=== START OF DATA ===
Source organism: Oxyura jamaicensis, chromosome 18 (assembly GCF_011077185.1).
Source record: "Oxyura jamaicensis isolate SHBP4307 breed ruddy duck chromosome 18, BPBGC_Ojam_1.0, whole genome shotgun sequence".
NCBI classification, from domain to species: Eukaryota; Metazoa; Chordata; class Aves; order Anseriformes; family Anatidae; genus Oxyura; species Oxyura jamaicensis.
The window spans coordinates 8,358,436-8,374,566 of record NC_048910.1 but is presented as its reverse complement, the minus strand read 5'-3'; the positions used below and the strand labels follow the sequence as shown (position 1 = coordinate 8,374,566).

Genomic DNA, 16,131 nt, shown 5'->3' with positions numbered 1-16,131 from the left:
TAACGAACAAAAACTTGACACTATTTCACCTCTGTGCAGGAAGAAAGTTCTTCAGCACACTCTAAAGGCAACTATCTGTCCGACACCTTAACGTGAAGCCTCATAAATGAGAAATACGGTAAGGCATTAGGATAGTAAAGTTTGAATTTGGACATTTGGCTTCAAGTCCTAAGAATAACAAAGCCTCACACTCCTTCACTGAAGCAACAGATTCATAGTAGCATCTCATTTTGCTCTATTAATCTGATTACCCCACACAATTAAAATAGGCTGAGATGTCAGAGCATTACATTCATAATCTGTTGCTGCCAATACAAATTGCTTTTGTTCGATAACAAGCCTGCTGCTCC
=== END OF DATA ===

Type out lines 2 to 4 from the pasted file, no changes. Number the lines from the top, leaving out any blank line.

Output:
Source record: "Oxyura jamaicensis isolate SHBP4307 breed ruddy duck chromosome 18, BPBGC_Ojam_1.0, whole genome shotgun sequence".
NCBI classification, from domain to species: Eukaryota; Metazoa; Chordata; class Aves; order Anseriformes; family Anatidae; genus Oxyura; species Oxyura jamaicensis.
The window spans coordinates 8,358,436-8,374,566 of record NC_048910.1 but is presented as its reverse complement, the minus strand read 5'-3'; the positions used below and the strand labels follow the sequence as shown (position 1 = coordinate 8,374,566).